Thank you for your service? Secretary of State Rex Tillerson wants to do away with special envoys focused on the Arctic and climate change, as part of his effort to overhaul the State Department. The proposal comes just months after Tillerson visited Alaska and spoke about the importance of the Arctic. Some worry it’s a sign the Trump administration will be less engaged in the region. Tillerson came to Fairbanks in May to hand over the chairmanship of the Arctic Council, the main organization for cooperation among the world’s eight Arctic nations.
We have a quorum. On August 4, the Senate confirmed the nominations of Neil Chatterjee and Robert F. Powelson to fill two of the four open seats on the Federal Energy Regulatory Commission (FERC), ending a six-month, no-quorum period. FERC entered a no-quorum period in February of this year when the number of commissioners fell below the required minimum of three. With a voting quorum reestablished, the commissioners can begin issuing certifications for natural gas pipeline projects and considering other backlogged orders and issues. The first commission meeting, open to the public via webcast, will be held on September 20.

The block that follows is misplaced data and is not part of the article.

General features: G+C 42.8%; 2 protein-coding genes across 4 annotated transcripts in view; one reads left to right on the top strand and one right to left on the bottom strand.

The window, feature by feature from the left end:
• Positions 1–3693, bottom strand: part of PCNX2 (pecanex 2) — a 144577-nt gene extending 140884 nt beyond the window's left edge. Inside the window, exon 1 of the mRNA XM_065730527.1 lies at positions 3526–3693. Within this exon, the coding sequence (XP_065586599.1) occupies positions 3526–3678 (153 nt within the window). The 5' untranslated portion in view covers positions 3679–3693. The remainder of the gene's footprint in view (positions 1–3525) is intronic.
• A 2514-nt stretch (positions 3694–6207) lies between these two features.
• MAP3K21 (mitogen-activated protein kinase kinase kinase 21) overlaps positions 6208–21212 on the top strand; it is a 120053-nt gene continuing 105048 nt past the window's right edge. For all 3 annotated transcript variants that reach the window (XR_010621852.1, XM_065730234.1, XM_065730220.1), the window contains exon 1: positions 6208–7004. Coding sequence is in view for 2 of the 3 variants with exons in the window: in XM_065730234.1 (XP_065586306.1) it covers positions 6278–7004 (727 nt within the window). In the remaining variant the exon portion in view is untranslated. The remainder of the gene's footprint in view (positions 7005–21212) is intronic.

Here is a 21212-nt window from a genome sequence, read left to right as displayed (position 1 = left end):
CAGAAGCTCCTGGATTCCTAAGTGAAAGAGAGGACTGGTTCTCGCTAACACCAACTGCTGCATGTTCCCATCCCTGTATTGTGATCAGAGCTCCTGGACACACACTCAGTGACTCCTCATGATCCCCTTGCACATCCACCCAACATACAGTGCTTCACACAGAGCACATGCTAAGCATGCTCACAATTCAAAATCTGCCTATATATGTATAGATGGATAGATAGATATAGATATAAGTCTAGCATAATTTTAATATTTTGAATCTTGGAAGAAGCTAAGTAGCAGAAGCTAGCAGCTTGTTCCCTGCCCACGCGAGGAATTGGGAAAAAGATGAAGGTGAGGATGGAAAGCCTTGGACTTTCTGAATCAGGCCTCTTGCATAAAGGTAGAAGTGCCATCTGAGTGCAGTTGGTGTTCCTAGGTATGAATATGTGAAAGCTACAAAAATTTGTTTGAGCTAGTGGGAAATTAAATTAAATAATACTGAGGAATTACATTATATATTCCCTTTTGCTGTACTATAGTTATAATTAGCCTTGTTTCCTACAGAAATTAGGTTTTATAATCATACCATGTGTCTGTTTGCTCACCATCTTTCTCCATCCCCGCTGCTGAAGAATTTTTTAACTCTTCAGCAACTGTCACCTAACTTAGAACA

Strength in numbers. Four members of the Outer Continental Shelf Governors Coalition called on the US Department of the Interior to include all leasing options in the 2019-24 Outer Continental Shelf program that are being developed, “understanding that circumstances affecting leasing decisions could change during the course of the program’s development and implementation.” Access to offshore energy resources will allow coastal states and communities to realize significant opportunities, Gov. Paul R. LePage (R-Me.), the coalition’s chairman, and Govs. Phil Bryant (R-Miss.), Kay Ivey (R-Ala.), and Bill Walker (I-Alas.) said in their Aug. 17 letter to US Interior Sec. Ryan Zinke.
State rej ExxonMobil plan to expand oil production at Point Thomson
Alaska Dispatch News, Alex DeMarban, August 31, 2017
Gov. Walkerays fourth special will be in October, focus on revenue
Alaska Public Media, Andrew Kitchenman, August 31, 2017
Senate President on 4th special session: ‘It might be a waste of time’
KTVA, Liz Raines, August 31, 2017
Mark Begich sounds like he wants to run for governor, but no firm decision yet
KTUU, Austin Baird, August 31, 2017
Walker lends support to Trump in lawsuit over Arctic drilling
Alaska Public Media, Elizabeth Harball, August 31, 2017
Tillerson proposes scrapping Arctic and climate envoys
Alaska Public Media, Rachel Waldholz, August 31, 2017
Federal Energy Regulatory Commission (FERC) regains quorum
U.S. Energy Information Administration Natural Gas Weekly Update, August 31, 2017
Four coastal state governors express support for more OCS leasing
Oil & Gas Journal, Nick Snow, August 21, 2017